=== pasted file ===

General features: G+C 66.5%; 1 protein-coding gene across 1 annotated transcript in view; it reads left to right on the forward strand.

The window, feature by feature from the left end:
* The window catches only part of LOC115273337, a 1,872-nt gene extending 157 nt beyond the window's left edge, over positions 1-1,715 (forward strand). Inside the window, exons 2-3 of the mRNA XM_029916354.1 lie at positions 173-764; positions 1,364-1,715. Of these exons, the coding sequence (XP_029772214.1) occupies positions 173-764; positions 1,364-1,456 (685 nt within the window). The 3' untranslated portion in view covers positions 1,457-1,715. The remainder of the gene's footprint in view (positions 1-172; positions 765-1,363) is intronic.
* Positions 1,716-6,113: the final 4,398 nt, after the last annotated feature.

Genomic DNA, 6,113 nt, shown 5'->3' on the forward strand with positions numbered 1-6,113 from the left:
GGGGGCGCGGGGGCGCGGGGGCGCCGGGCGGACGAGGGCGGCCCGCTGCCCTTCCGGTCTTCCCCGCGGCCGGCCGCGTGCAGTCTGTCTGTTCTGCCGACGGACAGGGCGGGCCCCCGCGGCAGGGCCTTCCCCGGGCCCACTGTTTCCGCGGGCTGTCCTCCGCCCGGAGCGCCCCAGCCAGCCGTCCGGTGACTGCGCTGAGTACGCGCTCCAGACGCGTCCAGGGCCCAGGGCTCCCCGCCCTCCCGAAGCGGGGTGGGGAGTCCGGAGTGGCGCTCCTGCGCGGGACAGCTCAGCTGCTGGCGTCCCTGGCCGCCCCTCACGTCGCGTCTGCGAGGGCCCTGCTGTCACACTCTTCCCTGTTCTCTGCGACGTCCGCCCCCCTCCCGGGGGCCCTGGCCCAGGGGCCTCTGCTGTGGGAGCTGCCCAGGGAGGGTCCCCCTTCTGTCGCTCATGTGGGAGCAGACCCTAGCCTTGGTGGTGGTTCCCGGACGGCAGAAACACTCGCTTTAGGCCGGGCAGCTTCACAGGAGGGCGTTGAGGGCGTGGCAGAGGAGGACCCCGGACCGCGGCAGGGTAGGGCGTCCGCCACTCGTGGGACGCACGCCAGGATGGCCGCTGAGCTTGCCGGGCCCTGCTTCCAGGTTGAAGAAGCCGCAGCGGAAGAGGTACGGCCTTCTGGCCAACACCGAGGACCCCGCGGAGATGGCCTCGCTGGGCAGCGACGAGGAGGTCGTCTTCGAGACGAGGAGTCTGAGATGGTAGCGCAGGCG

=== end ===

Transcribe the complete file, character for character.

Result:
General features: G+C 66.5%; 1 protein-coding gene across 1 annotated transcript in view; it reads left to right on the forward strand.

The window, feature by feature from the left end:
* The window catches only part of LOC115273337, a 1,872-nt gene extending 157 nt beyond the window's left edge, over positions 1-1,715 (forward strand). Inside the window, exons 2-3 of the mRNA XM_029916354.1 lie at positions 173-764; positions 1,364-1,715. Of these exons, the coding sequence (XP_029772214.1) occupies positions 173-764; positions 1,364-1,456 (685 nt within the window). The 3' untranslated portion in view covers positions 1,457-1,715. The remainder of the gene's footprint in view (positions 1-172; positions 765-1,363) is intronic.
* Positions 1,716-6,113: the final 4,398 nt, after the last annotated feature.

Genomic DNA, 6,113 nt, shown 5'->3' on the forward strand with positions numbered 1-6,113 from the left:
GGGGGCGCGGGGGCGCGGGGGCGCCGGGCGGACGAGGGCGGCCCGCTGCCCTTCCGGTCTTCCCCGCGGCCGGCCGCGTGCAGTCTGTCTGTTCTGCCGACGGACAGGGCGGGCCCCCGCGGCAGGGCCTTCCCCGGGCCCACTGTTTCCGCGGGCTGTCCTCCGCCCGGAGCGCCCCAGCCAGCCGTCCGGTGACTGCGCTGAGTACGCGCTCCAGACGCGTCCAGGGCCCAGGGCTCCCCGCCCTCCCGAAGCGGGGTGGGGAGTCCGGAGTGGCGCTCCTGCGCGGGACAGCTCAGCTGCTGGCGTCCCTGGCCGCCCCTCACGTCGCGTCTGCGAGGGCCCTGCTGTCACACTCTTCCCTGTTCTCTGCGACGTCCGCCCCCCTCCCGGGGGCCCTGGCCCAGGGGCCTCTGCTGTGGGAGCTGCCCAGGGAGGGTCCCCCTTCTGTCGCTCATGTGGGAGCAGACCCTAGCCTTGGTGGTGGTTCCCGGACGGCAGAAACACTCGCTTTAGGCCGGGCAGCTTCACAGGAGGGCGTTGAGGGCGTGGCAGAGGAGGACCCCGGACCGCGGCAGGGTAGGGCGTCCGCCACTCGTGGGACGCACGCCAGGATGGCCGCTGAGCTTGCCGGGCCCTGCTTCCAGGTTGAAGAAGCCGCAGCGGAAGAGGTACGGCCTTCTGGCCAACACCGAGGACCCCGCGGAGATGGCCTCGCTGGGCAGCGACGAGGAGGTCGTCTTCGAGACGAGGAGTCTGAGATGGTAGCGCAGGCG